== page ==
How to Answer Yes and No Questions in Brazilian Portuguese

Today we’re going to learn a way to answer Yes and No Questions in Brazilian Portuguese that will make you sound more natural and fluent in colloquial conversation.

You might be thinking – that’s easy: yes is sim and no is não. While that’s not wrong, it’s definitely not how Brazilians would normally answer yes and no questions in Brazilian Portuguese.

Before we start, here’s a question that I’d like you to answer in Portuguese right now (either in your head or out-loud!):

– Você gosta de café? (Do you like coffee?)

If you wanted to say ‘yes’ and used the word sim – that’s fine, it’s not wrong. If you answered with

– Gosto.

Congratulations! You already sound more natural and fluent! 

Brazilians will most of the time answer ‘yes’ by taking the main verb and conjugate it with ‘eu’ in the same tense used in the question.

So, here, the main verb is gostar (to like), conjugated in the present tense:

– Gosto.

Note that I left ‘eu’ out and went straight to the verb.

Here’s another example:

– Você é americano? (Are you American?)

If the answer is yes, than you can just say:

– Sou. (I am)

Brazilians sometimes do say the word sim, but they will add it after the verb:

– Voce gosta de café? (Do you like coffee?)

– Gosto sim. (I do indeed)

Here, it could be translated as “I do indeed”.

– Voce é americano? (Are you American?)

– Sou sim. (I am indeed)

photo for post yes and no questions in Brazilian Portuguese

In the answer of yes and no questions in Brazilian Portuguese is “no”, Brazilians do use the word não, but not normally on its own because it would sound a bit too abrupt. In English we wouldn’t normally answer a questions by just saying “No” – to soften it, it’s common for people to say “No, I don’t”, or “No, I’m not”, for example. In Brazilian Portuguese it’s the same principle:

The most natural way to answer the question about coffee in the negative, for example, would be:

– Você gosta de café? (Do you like coffee?)

– Não, não gosto. (No, I don’t)

So, you start by saying não, and then you repeat it and follow it with the conjugated verb.

– Você é americano? (Are you American?)

– Não, não sou. (No, I’m not)

 

Let’s see some other examples of how to answer yes and no questions in Brazilian Portuguese:

 

 verb ter (to have)

– Você tem dinheiro pra me emprestar? (Do you have some money to lend me?)

– Tenho. (I do.) / – Tenho sim. (I do indeed.)

– Não, não tenho. (No, I don’t)

 

verb assistir (to watch)

– Você assistiu esse filme? (Did you watch this film?)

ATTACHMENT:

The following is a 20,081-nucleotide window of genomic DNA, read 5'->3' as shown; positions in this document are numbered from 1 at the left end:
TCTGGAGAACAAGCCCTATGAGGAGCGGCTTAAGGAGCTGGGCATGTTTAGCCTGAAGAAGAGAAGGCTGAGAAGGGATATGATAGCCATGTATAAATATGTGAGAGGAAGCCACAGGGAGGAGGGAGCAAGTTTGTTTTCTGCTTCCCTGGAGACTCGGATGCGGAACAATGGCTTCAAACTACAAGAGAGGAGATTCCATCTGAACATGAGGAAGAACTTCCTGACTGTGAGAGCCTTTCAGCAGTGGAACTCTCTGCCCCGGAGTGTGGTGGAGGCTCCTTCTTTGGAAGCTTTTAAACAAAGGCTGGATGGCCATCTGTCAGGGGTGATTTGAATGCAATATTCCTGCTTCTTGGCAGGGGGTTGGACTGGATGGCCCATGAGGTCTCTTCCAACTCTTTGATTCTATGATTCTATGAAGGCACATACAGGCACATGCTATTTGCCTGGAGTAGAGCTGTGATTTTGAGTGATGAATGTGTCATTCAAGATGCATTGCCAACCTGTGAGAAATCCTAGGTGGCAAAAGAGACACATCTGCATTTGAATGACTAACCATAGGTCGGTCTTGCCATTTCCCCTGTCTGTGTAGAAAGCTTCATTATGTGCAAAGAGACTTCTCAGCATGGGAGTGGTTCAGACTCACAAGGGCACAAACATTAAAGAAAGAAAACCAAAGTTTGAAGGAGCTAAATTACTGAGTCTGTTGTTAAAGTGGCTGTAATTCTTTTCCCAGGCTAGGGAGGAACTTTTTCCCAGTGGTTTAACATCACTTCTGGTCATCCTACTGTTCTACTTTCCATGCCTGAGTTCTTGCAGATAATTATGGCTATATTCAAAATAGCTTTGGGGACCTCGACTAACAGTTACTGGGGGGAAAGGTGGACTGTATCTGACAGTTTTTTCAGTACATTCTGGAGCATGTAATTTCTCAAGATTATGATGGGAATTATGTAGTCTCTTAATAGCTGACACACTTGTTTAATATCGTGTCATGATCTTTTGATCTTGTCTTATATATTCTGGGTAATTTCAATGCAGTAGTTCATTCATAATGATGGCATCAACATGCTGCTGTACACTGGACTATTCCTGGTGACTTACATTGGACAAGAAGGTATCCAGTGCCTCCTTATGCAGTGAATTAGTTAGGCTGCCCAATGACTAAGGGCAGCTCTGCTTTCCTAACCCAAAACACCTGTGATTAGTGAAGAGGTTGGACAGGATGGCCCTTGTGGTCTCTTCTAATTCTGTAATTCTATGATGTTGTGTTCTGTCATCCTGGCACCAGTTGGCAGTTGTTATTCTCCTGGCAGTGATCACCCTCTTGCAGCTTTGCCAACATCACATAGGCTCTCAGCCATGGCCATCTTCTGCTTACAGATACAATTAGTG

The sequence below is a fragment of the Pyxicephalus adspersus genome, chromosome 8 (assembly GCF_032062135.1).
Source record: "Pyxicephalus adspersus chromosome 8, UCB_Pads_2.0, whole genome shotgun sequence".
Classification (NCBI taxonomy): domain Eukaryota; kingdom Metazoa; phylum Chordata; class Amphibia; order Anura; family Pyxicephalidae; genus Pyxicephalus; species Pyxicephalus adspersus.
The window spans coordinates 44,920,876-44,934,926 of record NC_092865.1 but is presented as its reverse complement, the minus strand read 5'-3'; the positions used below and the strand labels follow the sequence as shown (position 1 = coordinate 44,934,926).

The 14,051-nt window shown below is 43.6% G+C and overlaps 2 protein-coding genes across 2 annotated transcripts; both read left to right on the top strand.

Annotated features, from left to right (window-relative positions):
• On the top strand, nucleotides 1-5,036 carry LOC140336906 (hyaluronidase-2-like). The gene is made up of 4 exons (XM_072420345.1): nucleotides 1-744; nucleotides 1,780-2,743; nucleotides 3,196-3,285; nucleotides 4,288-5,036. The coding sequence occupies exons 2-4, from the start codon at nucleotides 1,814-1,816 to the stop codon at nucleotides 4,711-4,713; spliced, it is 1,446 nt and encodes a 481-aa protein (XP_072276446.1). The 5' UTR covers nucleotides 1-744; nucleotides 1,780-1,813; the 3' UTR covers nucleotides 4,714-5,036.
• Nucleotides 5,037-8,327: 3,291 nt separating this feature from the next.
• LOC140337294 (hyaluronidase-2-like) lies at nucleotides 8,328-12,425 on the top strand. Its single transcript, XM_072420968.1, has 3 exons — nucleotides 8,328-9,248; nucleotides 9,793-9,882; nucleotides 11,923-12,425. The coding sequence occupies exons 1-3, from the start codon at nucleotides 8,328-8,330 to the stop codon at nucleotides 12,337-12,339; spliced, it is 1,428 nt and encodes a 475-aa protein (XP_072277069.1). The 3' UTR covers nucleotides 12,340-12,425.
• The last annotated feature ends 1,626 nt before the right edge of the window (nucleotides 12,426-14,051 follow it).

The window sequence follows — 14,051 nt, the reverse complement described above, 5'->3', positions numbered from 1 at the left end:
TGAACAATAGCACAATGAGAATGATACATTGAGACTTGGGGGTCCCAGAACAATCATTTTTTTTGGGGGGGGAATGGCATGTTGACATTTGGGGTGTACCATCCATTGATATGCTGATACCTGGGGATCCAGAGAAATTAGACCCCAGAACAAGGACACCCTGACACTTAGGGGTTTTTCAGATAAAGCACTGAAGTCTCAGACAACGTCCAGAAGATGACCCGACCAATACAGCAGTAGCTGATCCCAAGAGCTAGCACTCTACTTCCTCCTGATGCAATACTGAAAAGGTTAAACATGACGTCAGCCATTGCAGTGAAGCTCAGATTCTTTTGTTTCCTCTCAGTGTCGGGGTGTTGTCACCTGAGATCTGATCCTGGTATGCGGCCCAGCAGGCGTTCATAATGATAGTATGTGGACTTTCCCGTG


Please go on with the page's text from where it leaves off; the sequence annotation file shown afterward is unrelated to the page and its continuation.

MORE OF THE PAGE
– Assisti. (I did.) / – Assisti sim. (I did indeed.)

– Não, não assisti. (No, I didn’t)

Here we have the verb assistir conjugated in the preterite with você (assisti) in the question, and with eu (assisti) in the answer.

verb ir (to go)

– Você foi visitar a Paula ontem? (Did you go visit Paula yesterday?)

– Fui. (I did) / – Fui sim. (I did indeed.)

– Não, não fui. (No, I didn’t)

Note that in the example above we have two verbs in the question: 

the auxiliary verb ir (to go)

and 

the verb visitar (to visit)

-> In cases like this, when the auxiliary verb occurs in the question, it is the auxiliary that is repeated in the answer.

 

verb poder (can)

-Você pode me fazer um favor? (Can you do me a favour?)

– Posso. (I can) / – Posso sim. (I can indeed)

– Não, não posso. (No, I can’t)

Again, here we have the auxiliary verb poder, so we need to use it in the answer.

 

One more example:

– Você já provou comida brasileira? (Have you ever tried Brazilian food?)

Já. ( I have) /  Já sim. (I have indeed)

– Não, nunca. (No, never)

If the question has the word (already, yet, ever) you need to use to give an affirmative answer. If the answer is negative, you would use the word nunca (never)

So, now you know how to answer yes and no questions in Brazilian Portuguese, in a way that will make you sound more fluent and natural in colloquial conversation.

 

Now, I have one more question for you, that I would like you to answer in the comments (in Portuguese!):

– Você gostou do vídeo? (Did you like the video?)

Looking forward to your answer!

 

Related posts:

How to Understand Brazilians

How to say There is / There are in Brazilian Portuguese

 

 

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